BDK tax note on transfer pricing

In the face of the growing public deficits, tax authorities around the globe have made the regulation and enforcement of transfer pricing legislation and the underlying arm’s length principle a top priority.

In Serbia, the first transfer pricing rules have been introduced in 1991. However, the actual application of the transfer pricing legislation is starting only as of the Fiscal Year 2013. In December 2012, amendments were introduced to the legislation in order to be fully compliant with the OECD Transfer Pricing Guidelines (2010). The law now requires the submission of mandatory documentation by the taxpayers who engage in transactions with related entities, along with their corporate income tax returns. Such documentation should disclose and explain the related party transactions and the selected pricing methodology. The Minister of Finance is yet to prescribe the content of such documentation in a separate rulebook. It is still uncertain whether the rulebook will contain any safe harbor rules or allow advance pricing arrangements with the tax authority. Safe harbor is a statutory provision offering relief to eligible taxpayers from certain obligations. In case of transfer pricing, a safe harbor provision may exclude certain types of transactions from the application of transfer pricing provisions (e.g. by setting materiality thresholds) or subject them to simplified requirements (e.g. by designating ranges within which prices or profits must fall). Advanced pricing arrangement is a binding arrangement between the tax authority and a taxpayer that determines in advance a set of criteria applicable to transfer pricing of particular transactions over a fixed period of time, such as method, comparables and appropriate adjustments and critical assumptions regarding future events.

In the meantime, the World Bank has been providing training to tax inspectors on how to run transfer pricing audits in accordance with the international standards and best practices.

This notice aims to clarify the risks for Serbian companies using intra-group transactions and the necessary tools in order to avoid these under the new transfer-pricing legislation.

Since the transfer pricing rules are fact-sensitive, there is a huge potential for disagreement related to whether the taxpayer has reported the correct amount of taxable profits or not. So far, Serbian tax inspectors have been inclined towards lightly qualifying transfer pricing as tax evasion. Due to the fact that the new rules introduce the OECD approach in the transfer pricing area, it is expected that in the future, situations which will typically trigger a transfer pricing investigation in Serbia will be similar to the situations arising in more developed jurisdictions, namely:

  • Corporate restructurings, particularly downsizing of operations in the Serbian entity;
  • Significant transactions with related parties located in tax havens or low tax jurisdictions;
  • The situation where the Serbian entity is reporting losses or claiming significant tax credits or other tax incentives (in these circumstances, even transactions between Serbian related parties may become the focus of the tax authority);
  • Deductions claimed on the basis of fees paid under cross-border intra-group service or management agreements, or royalty payments for unregistered intellectual property such as know-how;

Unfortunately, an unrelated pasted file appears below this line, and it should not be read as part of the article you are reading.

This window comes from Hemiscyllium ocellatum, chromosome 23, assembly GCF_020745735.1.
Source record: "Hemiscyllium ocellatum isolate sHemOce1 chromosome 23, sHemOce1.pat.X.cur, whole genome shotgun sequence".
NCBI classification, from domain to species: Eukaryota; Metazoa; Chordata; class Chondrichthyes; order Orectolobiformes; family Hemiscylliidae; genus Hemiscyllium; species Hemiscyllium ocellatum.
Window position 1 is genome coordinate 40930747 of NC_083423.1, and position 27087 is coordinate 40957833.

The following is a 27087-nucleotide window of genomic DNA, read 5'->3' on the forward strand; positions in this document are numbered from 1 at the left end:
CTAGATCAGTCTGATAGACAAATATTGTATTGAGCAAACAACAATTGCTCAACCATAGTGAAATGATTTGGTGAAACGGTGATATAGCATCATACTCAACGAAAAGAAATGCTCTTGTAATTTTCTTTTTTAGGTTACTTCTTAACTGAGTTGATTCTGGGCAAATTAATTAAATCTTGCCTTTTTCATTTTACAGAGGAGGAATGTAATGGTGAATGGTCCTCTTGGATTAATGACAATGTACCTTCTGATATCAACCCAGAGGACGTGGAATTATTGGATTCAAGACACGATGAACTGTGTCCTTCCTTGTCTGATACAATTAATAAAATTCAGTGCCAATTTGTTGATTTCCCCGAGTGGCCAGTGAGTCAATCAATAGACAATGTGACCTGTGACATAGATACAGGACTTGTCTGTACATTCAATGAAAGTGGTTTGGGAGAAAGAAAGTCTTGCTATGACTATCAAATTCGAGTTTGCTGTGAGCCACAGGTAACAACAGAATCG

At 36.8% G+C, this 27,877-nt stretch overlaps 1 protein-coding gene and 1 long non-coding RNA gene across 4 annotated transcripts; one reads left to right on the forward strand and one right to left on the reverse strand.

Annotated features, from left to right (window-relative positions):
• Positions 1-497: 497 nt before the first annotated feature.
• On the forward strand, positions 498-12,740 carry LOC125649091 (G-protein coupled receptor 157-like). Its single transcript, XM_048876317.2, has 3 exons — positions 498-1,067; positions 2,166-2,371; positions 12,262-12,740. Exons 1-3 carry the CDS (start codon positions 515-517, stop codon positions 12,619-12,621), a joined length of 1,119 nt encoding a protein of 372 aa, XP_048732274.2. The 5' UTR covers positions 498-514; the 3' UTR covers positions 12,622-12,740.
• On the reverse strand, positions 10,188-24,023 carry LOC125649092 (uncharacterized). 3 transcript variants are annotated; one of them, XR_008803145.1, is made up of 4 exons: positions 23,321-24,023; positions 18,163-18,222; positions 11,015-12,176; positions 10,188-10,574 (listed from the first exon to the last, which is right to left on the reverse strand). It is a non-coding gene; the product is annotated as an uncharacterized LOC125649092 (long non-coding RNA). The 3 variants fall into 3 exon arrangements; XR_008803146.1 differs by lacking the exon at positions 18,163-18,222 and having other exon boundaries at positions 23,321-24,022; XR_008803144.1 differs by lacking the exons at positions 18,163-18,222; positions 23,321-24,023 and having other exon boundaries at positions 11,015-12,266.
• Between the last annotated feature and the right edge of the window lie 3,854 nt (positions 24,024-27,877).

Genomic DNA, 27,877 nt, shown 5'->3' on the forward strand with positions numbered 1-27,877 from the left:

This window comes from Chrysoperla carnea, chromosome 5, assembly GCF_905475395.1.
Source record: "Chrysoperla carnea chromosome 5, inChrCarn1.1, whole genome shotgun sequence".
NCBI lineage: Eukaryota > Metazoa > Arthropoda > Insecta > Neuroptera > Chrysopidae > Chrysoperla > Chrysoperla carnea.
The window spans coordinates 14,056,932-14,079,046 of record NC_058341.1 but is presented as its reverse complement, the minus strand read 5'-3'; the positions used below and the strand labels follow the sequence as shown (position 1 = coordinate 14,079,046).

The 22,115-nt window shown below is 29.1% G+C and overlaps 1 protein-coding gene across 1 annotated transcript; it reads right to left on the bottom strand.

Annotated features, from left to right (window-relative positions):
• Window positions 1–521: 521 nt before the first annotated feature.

• Inconsistencies within the description of the transaction amongst various transaction documents, such as contracts, invoices and/or customs documentation;
  • Separation of business functions and assignment of related risks to a related party in another jurisdiction, frequent revisions of transfer pricing policies and procedures, recurring year-end pricing adjustments, particularly if they create book/tax differences, may also alert the tax auditors.

These are the risks faced by taxpayers with the related party transactions:

  • Local tax re-assessments;
  • Potential double taxation of income where relief under tax treaties is not available (due to fact that the Serbian Ministry of Finance rarely applies the Mutual Agreement Procedure);
  • Penalties and interest on overdue tax;
  • Damage to reputation and diminution in brand value as a consequence of being perceived as a ‘bad corporate citizen’.

Transfer pricing rules do not offer absolute protection, in particular if there are no safe harbor rules or advance pricing arrangements, and the government is under budgetary pressure. Serbian taxpayers cannot discard the possibility of being challenged by the tax authority, no matter how much of a conservative transfer pricing strategy they adopt. The burden of proof is on taxpayers to establish transfer pricing at arm’s length in a way compliant with the local documentation requirements. It is not sufficient for taxpayers to presume that they have the right answer – they will need to be able to prove it.

The requirement introduced within the Serbian law for the submission of mandatory documentation which is still to be elaborated by the Minister of Finance, provides an opportunity to companies engaged in transactions with related parties to set up a new transfer pricing policy or update an existing one. From the management perspective, the gathering of information during the set-up process of the policy can offer valuable insight into the business and reveal new tax and commercial opportunities that have previously been disregarded. A carefully planned transfer pricing structure can increase tax efficiency of the respective company’s supply chain and allow the entire group to consider other non-tax implications such as the effect on the corporate restructuring, resource allocation, management compensation plans and management of third party liability exposure.

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